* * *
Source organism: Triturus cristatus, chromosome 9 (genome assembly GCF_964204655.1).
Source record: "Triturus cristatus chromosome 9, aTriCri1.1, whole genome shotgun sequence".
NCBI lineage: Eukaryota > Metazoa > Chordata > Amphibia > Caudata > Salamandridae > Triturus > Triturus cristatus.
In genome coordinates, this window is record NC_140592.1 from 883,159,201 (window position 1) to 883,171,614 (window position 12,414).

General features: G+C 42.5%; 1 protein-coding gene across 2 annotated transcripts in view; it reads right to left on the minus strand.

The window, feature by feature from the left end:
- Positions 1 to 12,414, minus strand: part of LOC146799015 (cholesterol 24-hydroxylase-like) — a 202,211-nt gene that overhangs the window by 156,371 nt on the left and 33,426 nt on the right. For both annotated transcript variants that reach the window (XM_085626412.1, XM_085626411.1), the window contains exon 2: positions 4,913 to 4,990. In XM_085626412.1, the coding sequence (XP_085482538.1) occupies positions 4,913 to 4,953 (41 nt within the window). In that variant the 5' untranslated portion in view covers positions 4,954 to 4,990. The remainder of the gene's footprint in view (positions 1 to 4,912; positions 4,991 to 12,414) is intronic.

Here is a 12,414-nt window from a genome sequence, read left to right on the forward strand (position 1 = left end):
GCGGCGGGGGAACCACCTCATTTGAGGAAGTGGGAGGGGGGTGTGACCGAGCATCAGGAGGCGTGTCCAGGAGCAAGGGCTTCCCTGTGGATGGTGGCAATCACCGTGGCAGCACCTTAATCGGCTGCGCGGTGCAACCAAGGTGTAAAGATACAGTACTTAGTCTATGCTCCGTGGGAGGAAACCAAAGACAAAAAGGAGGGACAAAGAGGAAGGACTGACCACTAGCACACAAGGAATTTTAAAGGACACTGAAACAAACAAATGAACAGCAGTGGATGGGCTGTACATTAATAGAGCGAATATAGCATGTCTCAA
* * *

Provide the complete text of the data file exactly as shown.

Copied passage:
Source organism: Triturus cristatus, chromosome 9 (genome assembly GCF_964204655.1).
Source record: "Triturus cristatus chromosome 9, aTriCri1.1, whole genome shotgun sequence".
NCBI lineage: Eukaryota > Metazoa > Chordata > Amphibia > Caudata > Salamandridae > Triturus > Triturus cristatus.
In genome coordinates, this window is record NC_140592.1 from 883,159,201 (window position 1) to 883,171,614 (window position 12,414).

General features: G+C 42.5%; 1 protein-coding gene across 2 annotated transcripts in view; it reads right to left on the minus strand.

The window, feature by feature from the left end:
- Positions 1 to 12,414, minus strand: part of LOC146799015 (cholesterol 24-hydroxylase-like) — a 202,211-nt gene that overhangs the window by 156,371 nt on the left and 33,426 nt on the right. For both annotated transcript variants that reach the window (XM_085626412.1, XM_085626411.1), the window contains exon 2: positions 4,913 to 4,990. In XM_085626412.1, the coding sequence (XP_085482538.1) occupies positions 4,913 to 4,953 (41 nt within the window). In that variant the 5' untranslated portion in view covers positions 4,954 to 4,990. The remainder of the gene's footprint in view (positions 1 to 4,912; positions 4,991 to 12,414) is intronic.

Here is a 12,414-nt window from a genome sequence, read left to right on the forward strand (position 1 = left end):
GCGGCGGGGGAACCACCTCATTTGAGGAAGTGGGAGGGGGGTGTGACCGAGCATCAGGAGGCGTGTCCAGGAGCAAGGGCTTCCCTGTGGATGGTGGCAATCACCGTGGCAGCACCTTAATCGGCTGCGCGGTGCAACCAAGGTGTAAAGATACAGTACTTAGTCTATGCTCCGTGGGAGGAAACCAAAGACAAAAAGGAGGGACAAAGAGGAAGGACTGACCACTAGCACACAAGGAATTTTAAAGGACACTGAAACAAACAAATGAACAGCAGTGGATGGGCTGTACATTAATAGAGCGAATATAGCATGTCTCAA